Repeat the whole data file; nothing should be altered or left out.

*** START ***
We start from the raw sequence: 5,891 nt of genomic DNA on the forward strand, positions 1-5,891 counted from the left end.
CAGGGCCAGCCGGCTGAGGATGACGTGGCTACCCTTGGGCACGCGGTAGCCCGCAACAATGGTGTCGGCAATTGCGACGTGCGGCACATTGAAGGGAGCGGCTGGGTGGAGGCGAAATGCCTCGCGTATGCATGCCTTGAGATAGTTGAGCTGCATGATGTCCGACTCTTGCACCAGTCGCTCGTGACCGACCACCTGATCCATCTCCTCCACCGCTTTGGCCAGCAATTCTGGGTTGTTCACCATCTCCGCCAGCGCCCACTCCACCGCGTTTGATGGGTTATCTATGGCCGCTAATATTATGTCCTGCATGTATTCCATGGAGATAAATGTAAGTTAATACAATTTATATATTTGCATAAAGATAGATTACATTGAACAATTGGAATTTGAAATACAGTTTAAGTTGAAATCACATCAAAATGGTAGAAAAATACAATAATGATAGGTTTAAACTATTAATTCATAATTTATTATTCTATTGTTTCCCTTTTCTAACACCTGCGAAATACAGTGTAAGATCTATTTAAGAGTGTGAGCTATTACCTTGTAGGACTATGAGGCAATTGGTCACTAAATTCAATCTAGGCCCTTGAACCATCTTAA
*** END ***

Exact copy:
We start from the raw sequence: 5,891 nt of genomic DNA on the forward strand, positions 1-5,891 counted from the left end.
CAGGGCCAGCCGGCTGAGGATGACGTGGCTACCCTTGGGCACGCGGTAGCCCGCAACAATGGTGTCGGCAATTGCGACGTGCGGCACATTGAAGGGAGCGGCTGGGTGGAGGCGAAATGCCTCGCGTATGCATGCCTTGAGATAGTTGAGCTGCATGATGTCCGACTCTTGCACCAGTCGCTCGTGACCGACCACCTGATCCATCTCCTCCACCGCTTTGGCCAGCAATTCTGGGTTGTTCACCATCTCCGCCAGCGCCCACTCCACCGCGTTTGATGGGTTATCTATGGCCGCTAATATTATGTCCTGCATGTATTCCATGGAGATAAATGTAAGTTAATACAATTTATATATTTGCATAAAGATAGATTACATTGAACAATTGGAATTTGAAATACAGTTTAAGTTGAAATCACATCAAAATGGTAGAAAAATACAATAATGATAGGTTTAAACTATTAATTCATAATTTATTATTCTATTGTTTCCCTTTTCTAACACCTGCGAAATACAGTGTAAGATCTATTTAAGAGTGTGAGCTATTACCTTGTAGGACTATGAGGCAATTGGTCACTAAATTCAATCTAGGCCCTTGAACCATCTTAA